It’s hard to tell if the upcoming Entourage film is going to be impressive or despicable. The show was glamorous, intoxicating, and from time to time even rather funny. However, it was also painstakingly simple and predictable. Its stand-out star, and far and away most hilarious character, was Jeremy Piven’s Ari Gold. Now a short film that connects the show to the film proves that Piven will be back to his glorious, obnoxious best for the feature film, and suggests that Entourage could be hilarious after-all.
Doug Ellin, who not only created the original Entourage television series but wrote and directed the feature follow-up too, admitted to The Hollywood Reporter that he really wanted to find space for the action in this short in the final edit. However, he just couldn’t locate the pristine spot for it. He was pretty confident that people would want to know what Ari has been upto since the end of the series though, so he decided to simply develop it as a short.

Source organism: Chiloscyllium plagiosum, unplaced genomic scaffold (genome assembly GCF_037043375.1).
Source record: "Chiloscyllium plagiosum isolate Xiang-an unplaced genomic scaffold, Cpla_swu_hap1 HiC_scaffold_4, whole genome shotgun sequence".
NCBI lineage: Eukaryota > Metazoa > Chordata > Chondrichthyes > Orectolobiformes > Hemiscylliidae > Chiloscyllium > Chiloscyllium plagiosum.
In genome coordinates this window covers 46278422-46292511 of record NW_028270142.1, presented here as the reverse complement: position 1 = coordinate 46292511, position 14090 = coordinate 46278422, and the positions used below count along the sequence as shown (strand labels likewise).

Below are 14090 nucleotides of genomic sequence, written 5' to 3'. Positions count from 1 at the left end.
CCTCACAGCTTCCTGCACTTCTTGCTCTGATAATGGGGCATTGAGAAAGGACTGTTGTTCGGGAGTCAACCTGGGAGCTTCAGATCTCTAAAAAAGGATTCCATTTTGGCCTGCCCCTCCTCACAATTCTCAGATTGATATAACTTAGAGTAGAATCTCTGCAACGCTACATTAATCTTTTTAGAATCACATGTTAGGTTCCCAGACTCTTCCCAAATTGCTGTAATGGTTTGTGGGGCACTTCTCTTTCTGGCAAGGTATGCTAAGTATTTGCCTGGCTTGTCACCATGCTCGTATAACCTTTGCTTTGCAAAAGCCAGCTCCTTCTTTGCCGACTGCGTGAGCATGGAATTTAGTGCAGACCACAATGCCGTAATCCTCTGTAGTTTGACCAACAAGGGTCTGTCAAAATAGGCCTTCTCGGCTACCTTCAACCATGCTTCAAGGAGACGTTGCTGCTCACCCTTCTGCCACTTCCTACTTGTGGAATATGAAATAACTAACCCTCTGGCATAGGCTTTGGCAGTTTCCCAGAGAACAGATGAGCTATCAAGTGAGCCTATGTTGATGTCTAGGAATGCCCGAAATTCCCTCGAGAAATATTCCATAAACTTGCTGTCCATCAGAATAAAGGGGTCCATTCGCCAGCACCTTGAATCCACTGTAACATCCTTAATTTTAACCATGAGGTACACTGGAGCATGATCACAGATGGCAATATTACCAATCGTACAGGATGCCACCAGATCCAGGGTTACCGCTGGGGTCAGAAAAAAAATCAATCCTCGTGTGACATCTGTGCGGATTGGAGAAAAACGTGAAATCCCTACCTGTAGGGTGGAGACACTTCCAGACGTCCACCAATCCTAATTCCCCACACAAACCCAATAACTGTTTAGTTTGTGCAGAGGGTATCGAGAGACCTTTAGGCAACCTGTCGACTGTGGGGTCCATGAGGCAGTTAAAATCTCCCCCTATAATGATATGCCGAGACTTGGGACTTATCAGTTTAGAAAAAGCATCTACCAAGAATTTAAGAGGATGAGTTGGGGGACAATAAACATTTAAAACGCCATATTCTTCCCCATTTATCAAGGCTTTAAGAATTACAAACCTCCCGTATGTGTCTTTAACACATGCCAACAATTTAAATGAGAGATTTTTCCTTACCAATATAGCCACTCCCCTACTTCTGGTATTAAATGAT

For those of you who missed out on Entourage’s run on HBO between 2004 and 2011, Jeremy Piven’s Ari Gold is the agent of Vincent Chase (Adrian Grenier), the protagonist of the show, and he’s constantly trying to keep his client in check while also cunningly advancing his own career.
However, at the end of the series, Ari decided to quit show business in order to save his marriage to his long-suffering wife Melissa (Perry Reeves). The pair are shown living in Italy at the end of the series, but the tease that ultimately blossomed into the film was planted when he got a phone call offering him the job of running Warner Bros. during the end credits.
It looks as though Ari Gold accepted the offer too, because not only does the above short film show him looking miserable in Italy with his wife – which has less to do with her and more to do with him missing being a Hollywood bigwig – the various trailers have shown us that Gold is back in cahoots with Vinny Chase and his merry-band of idiots.
Piven is in fine form in the short, and if Entourage is to truly succeed as a feature film he will need to punctuate it with a hilarious supporting role. For me, the series only really prospered when either he or Kevin Dillion’s Johnny Drama was on screen. Entourage picks up where the series finished, and sees Vinnie making his directorial debut, which spirals over budget, while Ari deals with running a studio in his own apoplectic way. Entourage hits theaters on June 3, and it will be interesting to see just how popular it is on the big screen.